Kota Factory: The Toll of Academic Pressure – Is it worth it?”
Kota, once a quiet industrial town, has, over the years, transformed into a global education hub. As local industries shuttered, the town evolved, becoming a beacon for quality education. Renowned schools, including prestigious convent institutes, dot the landscape. This shift in Kota’s economic landscape gravitated towards education centres that sprouted up to coach local students for IIT and medical entrance exams. Bansal Classes led this change, and soon, other institutes and IIT alumni joined the ranks as professors or promoters of coaching centres funded by local businesses. Today, a significant part of the town’s economy hinges on these coaching enclaves, selling dreams to eager parents and their children.
However, there’s a poignant narrative behind this academic pursuit – 25 young lives have been lost in Kota in 2023 until now due to the relentless pressure of securing high marks and gaining parental approval.
The question arises: are all children cut out for the same path, or should they be encouraged to explore their unique strengths and interests? Aditi Misra, Principal & Director of Delhi Public School Gurgaon, suggests, “Let children explore their inner world and strengths, with parents guiding from the background. A new world of opportunities has opened up; it’s time for parents to broaden their thinking beyond just medical, engineering, or civil service jobs and allow their children to follow their true calling.”
While offering academic rigour, coaching centres often cultivate a high-stress environment that prioritises grades or rankings over students’ mental health and holistic development. Dr Roma Kumar, a senior psychologist and consultant at Sir Gangaram & Max Hospitals, highlights students’ challenges: “Students grapple with constant scrutiny and comparisons, burdened by unrealistic expectations set by parents and themselves. They suffer in silence, as there’s often inadequate support from families and society. This adds another layer of stress, impacting their self-esteem and leading to anxiety, depression, and burnout.”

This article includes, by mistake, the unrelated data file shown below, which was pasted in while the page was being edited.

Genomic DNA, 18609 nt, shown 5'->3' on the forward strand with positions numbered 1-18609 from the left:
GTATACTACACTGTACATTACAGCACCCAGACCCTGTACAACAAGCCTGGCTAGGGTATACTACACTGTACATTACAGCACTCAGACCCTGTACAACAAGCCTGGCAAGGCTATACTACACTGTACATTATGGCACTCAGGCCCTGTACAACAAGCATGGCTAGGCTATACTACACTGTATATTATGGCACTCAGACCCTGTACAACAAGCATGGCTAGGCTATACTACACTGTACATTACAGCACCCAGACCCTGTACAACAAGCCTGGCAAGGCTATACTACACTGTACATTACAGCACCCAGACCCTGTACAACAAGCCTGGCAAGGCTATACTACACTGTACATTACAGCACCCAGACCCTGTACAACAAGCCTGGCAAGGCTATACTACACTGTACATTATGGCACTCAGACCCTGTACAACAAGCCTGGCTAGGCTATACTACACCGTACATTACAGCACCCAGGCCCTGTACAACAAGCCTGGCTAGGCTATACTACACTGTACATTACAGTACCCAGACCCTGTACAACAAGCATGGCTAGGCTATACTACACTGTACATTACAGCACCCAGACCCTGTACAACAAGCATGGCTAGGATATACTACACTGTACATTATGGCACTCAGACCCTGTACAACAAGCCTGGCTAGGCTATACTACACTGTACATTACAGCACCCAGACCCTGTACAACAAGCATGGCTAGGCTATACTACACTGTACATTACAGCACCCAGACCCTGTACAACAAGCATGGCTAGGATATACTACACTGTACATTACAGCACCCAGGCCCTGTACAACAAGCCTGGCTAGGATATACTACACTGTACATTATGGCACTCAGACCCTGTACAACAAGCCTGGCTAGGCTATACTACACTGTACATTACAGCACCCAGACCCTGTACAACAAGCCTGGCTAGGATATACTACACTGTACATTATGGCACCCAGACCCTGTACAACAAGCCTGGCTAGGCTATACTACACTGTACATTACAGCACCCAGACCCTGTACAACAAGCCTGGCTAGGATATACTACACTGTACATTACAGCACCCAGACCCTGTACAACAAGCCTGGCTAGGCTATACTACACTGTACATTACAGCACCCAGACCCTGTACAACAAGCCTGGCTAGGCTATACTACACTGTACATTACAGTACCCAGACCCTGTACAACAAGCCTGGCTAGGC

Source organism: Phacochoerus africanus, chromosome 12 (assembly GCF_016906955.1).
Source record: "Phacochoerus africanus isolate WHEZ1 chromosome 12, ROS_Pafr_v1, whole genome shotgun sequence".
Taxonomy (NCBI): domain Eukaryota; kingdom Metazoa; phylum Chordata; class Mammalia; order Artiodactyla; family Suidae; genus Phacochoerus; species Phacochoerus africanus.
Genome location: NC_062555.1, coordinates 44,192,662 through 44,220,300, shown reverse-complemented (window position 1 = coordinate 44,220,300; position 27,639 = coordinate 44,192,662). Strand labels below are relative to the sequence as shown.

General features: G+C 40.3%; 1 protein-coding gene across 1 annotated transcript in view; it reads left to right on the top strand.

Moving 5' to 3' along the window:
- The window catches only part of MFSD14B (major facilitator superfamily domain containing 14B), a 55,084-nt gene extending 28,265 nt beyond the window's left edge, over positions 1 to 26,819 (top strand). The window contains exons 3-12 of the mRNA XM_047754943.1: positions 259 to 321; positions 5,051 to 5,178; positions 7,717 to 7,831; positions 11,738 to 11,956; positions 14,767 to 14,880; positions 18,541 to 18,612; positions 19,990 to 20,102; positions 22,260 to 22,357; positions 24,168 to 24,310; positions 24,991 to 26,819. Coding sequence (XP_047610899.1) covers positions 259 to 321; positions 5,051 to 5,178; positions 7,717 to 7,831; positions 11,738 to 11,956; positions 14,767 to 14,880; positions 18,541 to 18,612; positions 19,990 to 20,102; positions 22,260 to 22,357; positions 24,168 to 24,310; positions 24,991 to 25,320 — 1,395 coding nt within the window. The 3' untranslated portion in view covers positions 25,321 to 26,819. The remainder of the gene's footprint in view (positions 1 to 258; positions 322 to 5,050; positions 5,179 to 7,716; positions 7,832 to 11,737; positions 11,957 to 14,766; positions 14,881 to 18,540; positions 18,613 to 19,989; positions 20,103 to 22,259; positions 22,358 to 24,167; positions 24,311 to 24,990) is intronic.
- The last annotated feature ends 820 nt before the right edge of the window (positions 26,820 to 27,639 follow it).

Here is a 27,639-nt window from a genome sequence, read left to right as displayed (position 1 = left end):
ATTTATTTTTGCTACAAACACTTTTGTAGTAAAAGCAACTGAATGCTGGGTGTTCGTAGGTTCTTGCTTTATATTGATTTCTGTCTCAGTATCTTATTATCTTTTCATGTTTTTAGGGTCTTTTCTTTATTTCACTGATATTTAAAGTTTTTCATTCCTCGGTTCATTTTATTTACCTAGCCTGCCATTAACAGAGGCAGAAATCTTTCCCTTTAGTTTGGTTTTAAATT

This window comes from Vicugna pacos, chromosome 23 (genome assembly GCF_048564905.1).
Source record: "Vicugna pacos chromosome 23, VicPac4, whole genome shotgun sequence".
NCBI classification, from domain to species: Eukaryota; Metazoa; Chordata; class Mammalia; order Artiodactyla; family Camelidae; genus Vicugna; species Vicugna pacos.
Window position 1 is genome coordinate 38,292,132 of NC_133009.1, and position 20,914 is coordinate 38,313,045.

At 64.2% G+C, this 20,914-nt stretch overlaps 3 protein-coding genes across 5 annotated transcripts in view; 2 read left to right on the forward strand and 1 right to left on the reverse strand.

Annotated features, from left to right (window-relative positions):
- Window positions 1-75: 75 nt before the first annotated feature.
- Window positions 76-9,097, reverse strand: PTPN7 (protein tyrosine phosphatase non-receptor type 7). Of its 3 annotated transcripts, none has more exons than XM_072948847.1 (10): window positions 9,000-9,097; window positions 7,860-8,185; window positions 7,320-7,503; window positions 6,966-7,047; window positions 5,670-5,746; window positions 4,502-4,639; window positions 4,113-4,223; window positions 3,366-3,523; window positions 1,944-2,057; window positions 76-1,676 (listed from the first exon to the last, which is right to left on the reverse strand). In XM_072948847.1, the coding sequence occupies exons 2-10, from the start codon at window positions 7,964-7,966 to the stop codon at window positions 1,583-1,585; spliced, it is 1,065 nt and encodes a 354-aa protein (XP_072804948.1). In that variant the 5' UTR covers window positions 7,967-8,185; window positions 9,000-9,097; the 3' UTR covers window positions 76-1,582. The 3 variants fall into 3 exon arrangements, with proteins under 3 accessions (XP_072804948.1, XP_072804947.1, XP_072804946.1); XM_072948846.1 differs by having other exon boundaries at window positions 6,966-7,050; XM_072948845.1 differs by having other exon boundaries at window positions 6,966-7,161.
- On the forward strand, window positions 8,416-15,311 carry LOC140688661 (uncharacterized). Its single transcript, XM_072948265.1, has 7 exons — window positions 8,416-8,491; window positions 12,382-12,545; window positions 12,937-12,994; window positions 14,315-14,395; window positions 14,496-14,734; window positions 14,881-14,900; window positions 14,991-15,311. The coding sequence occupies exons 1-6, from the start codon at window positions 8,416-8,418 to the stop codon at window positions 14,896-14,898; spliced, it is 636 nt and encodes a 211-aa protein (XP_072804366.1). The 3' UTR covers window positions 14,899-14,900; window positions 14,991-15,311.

Whirling of bicycles
The lives of these students begin early, with mornings marked by a rush of bicycles heading to coaching centres from various “hideouts” across the town. Homes are transformed into PG accommodations for these students, with boards advertising PG facilities hanging on gate of every third house. Breakfast is a quick ‘dona’ of ‘Poha,’ bread Pakora, or ‘Kachori.’ After this food fuel, the day at the academic ‘factory’ commences – from one class to another, solving endless test papers and vying for attention from professors who are often treated as local celebrities. The city’s malls bear larger-than-life posters and outdoor media featuring these revered professors, regarded as messiahs or life-changers by students. Pursuing academic excellence robs these young hearts of the joy of a regular school life. The well-rounded education, camaraderie, and freedom of a traditional school environment are replaced by the confines of coaching centres, where students find themselves in isolated cells with thick walls of expectation, competition, and pressure of families, societal conditioning. All this creates an inability for students to voice their struggles.
The question arises: are humans inherently wired for constant stress and competition? Should we measure success by 100 per cent marks or prioritise the happiness of achieving 99 per cent?
Dr Roma Kumar advocates for a balanced approach, emphasising that students should not be defined solely by their academic achievements. She suggests, “A well-rounded perspective is essential, where students are counselled to recognise their worth beyond test scores. Parents must prioritise their child’s mental health, shifting away from an unhealthy obsession with academic performance. The immense pressure experienced by students in coaching centres is a grave concern that requires immediate attention. Mental well-being should supersede examinations and the relentless pursuit of excellence. It’s time to redefine success, destigmatise failure, and establish realistic and attainable goals that align with students’ capabilities and facilitate their growth.”
Changing narrative of success
In conclusion, the concept of success should not be fanatic or one-size-fits-all. Success is subjective. For students, the freedom to make choices aligned with one’s values, desires, capabilities, and interests is paramount, whether pursuing unconventional career paths or lifestyle choices. In the quest for success, let’s not lose sight of the importance of happiness and well-being, acknowledging that life is more than achieving 100 per cent marks or passing a competitive exam. It’s about finding fulfilment, purpose, and balance.